How to set up a Big Draw (Museu Picasso-style)

On Sunday 23 October we celebrated the second annual Big Draw Festival of Drawing, an initiative originally launched in London that explores drawing not only as a creative medium but also as a great form of communication, learning and recreation for people of all ages.

With some 8,500 people attending and 6,500 taking part in 20 workshops in a variety of cultural institutions in the districts of La Ribera, Sant Pere and Santa Caterina, it seems fair to say that the initiative is now well established as an item on the cultural agenda of the city. We would like to thank everyone involved for their wonderfully enthusiastic response, and also the cultural institutions and the people who ran the workshops, without whom Big Draw simply wouldn’t have been possible.

Last year a lot of people asked us what the Big Draw was all about, and this time round the question was: How do you set it up? In this post we will explain our approach and organizational model, which is only one of many possible formats, as you can see from a visit to the website of Big Draw London and the association that organizes it, The Campaign for Drawing.

March: We start working on the Festival of Drawing. This month sees the incorporation of the Technical Director, and the key strategic and organizational decisions are taken at a series of internal meetings to determine the main focus: the conceptual guidelines are laid down, in a balancing act in which both the interests of the project and the available budget are considered, and the scope of the project fixed; the positive and negative feedback from the previous year is gone over with a view to making any necessary changes; the core team and a basic organigram are defined, and a schedule of actions to be taken is worked out, together with a draft budget guidance to ensure that the cost stays in line with the available resources.

April: We approach the various partner institutions. During this month we also start to make contacts with artists, illustrators, designers and so on to explain the project and invite them to take part. Towards the end of April we have the first meetings with the Museum’s Communication team to present them with the draft proposal and give them idea of the content, and start to plan the media campaign, with timetables and actions.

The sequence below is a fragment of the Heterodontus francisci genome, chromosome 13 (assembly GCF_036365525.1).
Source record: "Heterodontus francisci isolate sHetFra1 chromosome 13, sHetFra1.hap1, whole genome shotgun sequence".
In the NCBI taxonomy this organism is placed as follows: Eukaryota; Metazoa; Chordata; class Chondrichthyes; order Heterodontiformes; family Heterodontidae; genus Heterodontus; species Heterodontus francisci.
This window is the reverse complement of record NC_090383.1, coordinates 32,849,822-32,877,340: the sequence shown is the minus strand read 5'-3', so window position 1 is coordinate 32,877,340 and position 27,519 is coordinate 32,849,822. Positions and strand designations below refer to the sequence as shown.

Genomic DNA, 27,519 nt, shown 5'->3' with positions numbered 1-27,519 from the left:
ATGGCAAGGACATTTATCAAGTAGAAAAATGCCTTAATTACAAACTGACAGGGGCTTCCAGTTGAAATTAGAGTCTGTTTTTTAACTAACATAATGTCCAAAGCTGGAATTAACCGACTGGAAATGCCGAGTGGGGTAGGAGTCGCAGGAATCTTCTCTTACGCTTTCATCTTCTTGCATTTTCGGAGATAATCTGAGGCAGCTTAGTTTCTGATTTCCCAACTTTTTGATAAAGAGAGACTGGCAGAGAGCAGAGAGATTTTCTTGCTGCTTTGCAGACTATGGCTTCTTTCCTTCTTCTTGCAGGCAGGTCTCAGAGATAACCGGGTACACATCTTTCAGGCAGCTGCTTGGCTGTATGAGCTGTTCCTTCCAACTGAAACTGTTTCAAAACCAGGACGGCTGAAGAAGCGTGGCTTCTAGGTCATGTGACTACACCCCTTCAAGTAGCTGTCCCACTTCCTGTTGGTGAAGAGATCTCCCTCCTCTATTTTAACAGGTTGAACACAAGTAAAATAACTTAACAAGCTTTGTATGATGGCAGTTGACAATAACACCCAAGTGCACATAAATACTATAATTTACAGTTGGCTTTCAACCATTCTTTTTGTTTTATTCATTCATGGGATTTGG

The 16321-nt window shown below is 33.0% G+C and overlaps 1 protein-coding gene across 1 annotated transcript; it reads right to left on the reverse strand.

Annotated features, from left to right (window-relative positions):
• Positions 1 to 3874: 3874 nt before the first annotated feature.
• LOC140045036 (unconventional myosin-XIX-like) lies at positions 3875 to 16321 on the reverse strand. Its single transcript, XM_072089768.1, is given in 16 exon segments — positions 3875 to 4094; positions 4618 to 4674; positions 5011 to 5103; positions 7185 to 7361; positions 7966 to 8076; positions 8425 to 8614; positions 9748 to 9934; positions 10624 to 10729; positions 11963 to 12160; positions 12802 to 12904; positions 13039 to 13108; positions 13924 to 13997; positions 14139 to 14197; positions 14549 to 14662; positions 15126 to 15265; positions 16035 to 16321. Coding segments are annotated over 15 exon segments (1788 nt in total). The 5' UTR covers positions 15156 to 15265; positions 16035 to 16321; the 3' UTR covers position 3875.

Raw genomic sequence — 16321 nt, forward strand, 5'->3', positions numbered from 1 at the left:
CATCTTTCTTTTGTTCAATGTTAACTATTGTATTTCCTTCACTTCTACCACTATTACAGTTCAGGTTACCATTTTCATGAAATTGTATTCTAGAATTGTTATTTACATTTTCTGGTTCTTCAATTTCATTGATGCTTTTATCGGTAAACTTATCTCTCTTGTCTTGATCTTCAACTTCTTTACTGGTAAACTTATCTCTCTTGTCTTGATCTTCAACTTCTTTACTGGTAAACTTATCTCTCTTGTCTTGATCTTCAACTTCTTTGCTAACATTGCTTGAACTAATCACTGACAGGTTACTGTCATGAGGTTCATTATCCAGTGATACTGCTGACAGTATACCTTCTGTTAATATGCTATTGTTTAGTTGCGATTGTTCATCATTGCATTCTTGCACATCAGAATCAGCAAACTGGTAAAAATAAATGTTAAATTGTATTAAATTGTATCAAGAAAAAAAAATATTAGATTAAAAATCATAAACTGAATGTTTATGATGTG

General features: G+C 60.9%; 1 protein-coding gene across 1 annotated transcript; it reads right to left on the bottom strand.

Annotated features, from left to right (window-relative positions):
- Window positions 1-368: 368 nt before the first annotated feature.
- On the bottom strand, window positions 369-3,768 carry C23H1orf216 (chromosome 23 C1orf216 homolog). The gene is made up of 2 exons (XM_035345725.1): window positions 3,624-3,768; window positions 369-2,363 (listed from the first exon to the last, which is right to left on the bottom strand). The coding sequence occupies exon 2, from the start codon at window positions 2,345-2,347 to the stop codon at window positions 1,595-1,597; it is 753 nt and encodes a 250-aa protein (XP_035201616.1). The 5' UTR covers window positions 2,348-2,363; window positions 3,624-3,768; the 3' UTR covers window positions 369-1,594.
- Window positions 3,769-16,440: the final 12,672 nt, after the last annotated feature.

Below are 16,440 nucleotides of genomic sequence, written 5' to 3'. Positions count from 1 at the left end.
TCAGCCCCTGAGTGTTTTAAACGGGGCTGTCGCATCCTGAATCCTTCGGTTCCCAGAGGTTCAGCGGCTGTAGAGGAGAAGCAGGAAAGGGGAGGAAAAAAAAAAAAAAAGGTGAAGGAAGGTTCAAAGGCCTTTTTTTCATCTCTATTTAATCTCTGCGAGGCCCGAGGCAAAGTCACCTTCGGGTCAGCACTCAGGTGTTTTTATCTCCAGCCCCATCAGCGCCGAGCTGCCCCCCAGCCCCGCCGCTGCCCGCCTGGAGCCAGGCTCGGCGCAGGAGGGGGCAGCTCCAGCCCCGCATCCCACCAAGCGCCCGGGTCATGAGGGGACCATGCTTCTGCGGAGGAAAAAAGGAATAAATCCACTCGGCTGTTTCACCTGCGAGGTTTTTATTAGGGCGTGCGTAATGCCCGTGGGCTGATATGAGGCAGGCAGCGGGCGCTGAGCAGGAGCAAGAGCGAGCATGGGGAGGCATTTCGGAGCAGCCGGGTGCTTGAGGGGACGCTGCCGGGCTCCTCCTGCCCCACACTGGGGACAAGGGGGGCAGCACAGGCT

Workshop leaders. Photo: Jordi Mota

May: The main task is to advise the workshop leaders on how to develop their workshops and progressively clarify each of the proposals. We start to work out the jigsaw puzzle of assigning the workshop leaders and their projects to the available spaces. Sometimes the link here is self-evident, but in other cases it can only be resolved later, when the workshop proposals are more developed. Of course, this decision also involves the partner institutions, some of which have their own proposals to put to us this year.

June: The workshop proposals are closed, and each is linked to a physical space. This is a stage when production is mixed with conceptualization, with the artists and the people responsible for the workshop venues working together to adapt the proposals, determine what materials will be needed and estimating the cost. We then go on to review and adjust the budget: this is a key moment for detecting deviations and correcting them, and for preparing the work of the coming months. June is also an important month for working with Communication on the task of defining the image of the festival: holding the briefing and presenting the project to the designer.